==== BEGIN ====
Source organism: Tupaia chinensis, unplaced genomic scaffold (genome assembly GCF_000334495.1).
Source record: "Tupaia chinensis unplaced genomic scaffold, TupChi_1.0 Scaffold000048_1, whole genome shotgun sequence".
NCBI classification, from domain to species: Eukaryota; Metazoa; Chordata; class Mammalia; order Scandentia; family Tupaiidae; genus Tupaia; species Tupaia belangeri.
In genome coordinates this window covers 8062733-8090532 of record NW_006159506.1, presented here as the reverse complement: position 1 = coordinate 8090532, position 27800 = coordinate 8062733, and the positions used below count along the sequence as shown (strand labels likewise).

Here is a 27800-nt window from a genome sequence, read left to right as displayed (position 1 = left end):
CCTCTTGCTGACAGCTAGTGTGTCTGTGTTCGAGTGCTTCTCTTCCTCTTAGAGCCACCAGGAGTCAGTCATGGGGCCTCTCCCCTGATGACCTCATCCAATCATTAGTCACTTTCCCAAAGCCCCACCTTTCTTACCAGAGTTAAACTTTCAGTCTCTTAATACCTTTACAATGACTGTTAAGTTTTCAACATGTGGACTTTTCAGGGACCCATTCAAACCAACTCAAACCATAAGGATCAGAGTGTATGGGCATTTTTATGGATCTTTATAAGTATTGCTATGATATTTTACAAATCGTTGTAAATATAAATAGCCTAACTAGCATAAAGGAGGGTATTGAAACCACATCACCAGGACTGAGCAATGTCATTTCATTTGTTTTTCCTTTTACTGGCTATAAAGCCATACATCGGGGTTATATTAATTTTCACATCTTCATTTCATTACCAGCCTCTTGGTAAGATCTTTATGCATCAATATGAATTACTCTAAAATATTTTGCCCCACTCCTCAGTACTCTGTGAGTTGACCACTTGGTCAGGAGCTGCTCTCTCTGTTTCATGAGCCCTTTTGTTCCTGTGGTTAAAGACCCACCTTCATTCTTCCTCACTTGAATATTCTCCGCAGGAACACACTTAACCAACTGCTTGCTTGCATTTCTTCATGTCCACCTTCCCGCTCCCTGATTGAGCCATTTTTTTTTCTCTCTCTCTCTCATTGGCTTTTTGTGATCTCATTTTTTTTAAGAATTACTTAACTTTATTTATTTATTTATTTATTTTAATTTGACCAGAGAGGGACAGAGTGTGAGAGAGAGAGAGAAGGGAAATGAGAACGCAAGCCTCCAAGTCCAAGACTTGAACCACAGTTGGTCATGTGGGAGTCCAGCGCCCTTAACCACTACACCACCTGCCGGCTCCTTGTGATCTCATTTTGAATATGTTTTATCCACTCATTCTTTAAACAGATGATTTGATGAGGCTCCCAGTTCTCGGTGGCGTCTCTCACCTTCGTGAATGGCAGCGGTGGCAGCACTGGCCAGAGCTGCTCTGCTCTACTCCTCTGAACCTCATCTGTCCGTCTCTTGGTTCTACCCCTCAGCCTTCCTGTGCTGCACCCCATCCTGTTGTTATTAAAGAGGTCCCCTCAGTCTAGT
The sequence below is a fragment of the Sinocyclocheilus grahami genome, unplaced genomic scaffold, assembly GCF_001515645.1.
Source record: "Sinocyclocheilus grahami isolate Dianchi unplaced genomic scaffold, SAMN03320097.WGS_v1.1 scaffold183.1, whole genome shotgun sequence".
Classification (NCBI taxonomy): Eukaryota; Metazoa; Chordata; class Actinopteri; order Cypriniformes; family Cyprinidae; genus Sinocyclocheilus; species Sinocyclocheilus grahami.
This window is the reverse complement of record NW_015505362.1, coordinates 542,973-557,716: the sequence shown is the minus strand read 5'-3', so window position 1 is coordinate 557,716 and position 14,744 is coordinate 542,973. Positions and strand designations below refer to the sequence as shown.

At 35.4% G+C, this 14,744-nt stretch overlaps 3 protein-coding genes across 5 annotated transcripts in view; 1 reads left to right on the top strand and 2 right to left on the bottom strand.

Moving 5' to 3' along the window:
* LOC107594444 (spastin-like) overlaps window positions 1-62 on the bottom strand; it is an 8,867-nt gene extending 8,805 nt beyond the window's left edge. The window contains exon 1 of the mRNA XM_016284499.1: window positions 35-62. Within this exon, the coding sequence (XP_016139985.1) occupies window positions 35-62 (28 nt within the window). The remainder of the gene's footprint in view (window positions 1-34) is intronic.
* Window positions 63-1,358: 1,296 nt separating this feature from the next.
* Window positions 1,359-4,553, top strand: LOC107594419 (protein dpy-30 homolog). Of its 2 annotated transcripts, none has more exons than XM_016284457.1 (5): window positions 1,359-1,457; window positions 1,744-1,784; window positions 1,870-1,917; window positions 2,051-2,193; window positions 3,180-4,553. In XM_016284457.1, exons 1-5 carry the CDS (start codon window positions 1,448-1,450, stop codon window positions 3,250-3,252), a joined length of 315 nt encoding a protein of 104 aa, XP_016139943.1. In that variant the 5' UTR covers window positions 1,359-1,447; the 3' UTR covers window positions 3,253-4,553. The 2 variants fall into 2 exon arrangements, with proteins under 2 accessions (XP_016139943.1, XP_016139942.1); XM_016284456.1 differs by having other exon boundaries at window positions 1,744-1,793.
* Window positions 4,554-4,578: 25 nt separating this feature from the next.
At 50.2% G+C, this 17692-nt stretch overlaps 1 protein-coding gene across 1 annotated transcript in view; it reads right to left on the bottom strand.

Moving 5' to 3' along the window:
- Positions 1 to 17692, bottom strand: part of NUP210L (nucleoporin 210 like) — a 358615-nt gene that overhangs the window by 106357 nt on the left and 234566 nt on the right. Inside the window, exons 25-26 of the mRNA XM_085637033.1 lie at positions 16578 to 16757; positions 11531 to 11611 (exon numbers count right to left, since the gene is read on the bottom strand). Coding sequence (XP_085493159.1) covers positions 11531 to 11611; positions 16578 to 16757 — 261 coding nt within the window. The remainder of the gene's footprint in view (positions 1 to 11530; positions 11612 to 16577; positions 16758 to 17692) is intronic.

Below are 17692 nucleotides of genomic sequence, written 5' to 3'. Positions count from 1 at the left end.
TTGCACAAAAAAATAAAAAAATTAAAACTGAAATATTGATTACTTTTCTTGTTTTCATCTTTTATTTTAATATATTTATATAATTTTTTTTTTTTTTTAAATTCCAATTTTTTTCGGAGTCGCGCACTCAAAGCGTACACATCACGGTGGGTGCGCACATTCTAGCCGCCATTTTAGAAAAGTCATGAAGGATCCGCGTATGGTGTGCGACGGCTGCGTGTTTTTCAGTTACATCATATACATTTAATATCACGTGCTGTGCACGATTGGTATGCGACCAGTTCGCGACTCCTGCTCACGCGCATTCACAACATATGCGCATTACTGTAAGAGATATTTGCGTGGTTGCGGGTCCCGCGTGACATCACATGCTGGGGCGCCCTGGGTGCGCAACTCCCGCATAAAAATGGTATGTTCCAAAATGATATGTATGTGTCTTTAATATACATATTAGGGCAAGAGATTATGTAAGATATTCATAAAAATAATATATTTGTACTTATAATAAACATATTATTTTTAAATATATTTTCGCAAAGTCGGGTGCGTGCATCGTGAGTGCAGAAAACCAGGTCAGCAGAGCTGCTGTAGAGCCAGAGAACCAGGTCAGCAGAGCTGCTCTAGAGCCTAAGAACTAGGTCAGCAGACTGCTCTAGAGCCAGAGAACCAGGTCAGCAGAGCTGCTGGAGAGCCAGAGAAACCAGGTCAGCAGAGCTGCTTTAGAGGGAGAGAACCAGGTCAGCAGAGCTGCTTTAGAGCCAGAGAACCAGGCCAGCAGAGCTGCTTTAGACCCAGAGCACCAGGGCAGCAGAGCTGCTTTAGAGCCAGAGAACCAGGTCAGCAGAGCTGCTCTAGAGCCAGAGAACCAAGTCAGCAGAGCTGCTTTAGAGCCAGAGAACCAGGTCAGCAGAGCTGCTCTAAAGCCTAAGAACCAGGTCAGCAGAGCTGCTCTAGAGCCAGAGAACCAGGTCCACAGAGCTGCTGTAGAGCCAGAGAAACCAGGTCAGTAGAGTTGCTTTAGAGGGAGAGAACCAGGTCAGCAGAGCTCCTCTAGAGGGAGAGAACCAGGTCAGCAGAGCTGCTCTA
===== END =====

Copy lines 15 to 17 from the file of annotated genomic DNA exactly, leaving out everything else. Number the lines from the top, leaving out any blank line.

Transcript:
* Window positions 1,359-4,553, top strand: LOC107594419 (protein dpy-30 homolog). Of its 2 annotated transcripts, none has more exons than XM_016284457.1 (5): window positions 1,359-1,457; window positions 1,744-1,784; window positions 1,870-1,917; window positions 2,051-2,193; window positions 3,180-4,553. In XM_016284457.1, exons 1-5 carry the CDS (start codon window positions 1,448-1,450, stop codon window positions 3,250-3,252), a joined length of 315 nt encoding a protein of 104 aa, XP_016139943.1. In that variant the 5' UTR covers window positions 1,359-1,447; the 3' UTR covers window positions 3,253-4,553. The 2 variants fall into 2 exon arrangements, with proteins under 2 accessions (XP_016139943.1, XP_016139942.1); XM_016284456.1 differs by having other exon boundaries at window positions 1,744-1,793.
* Window positions 4,554-4,578: 25 nt separating this feature from the next.
At 50.2% G+C, this 17692-nt stretch overlaps 1 protein-coding gene across 1 annotated transcript in view; it reads right to left on the bottom strand.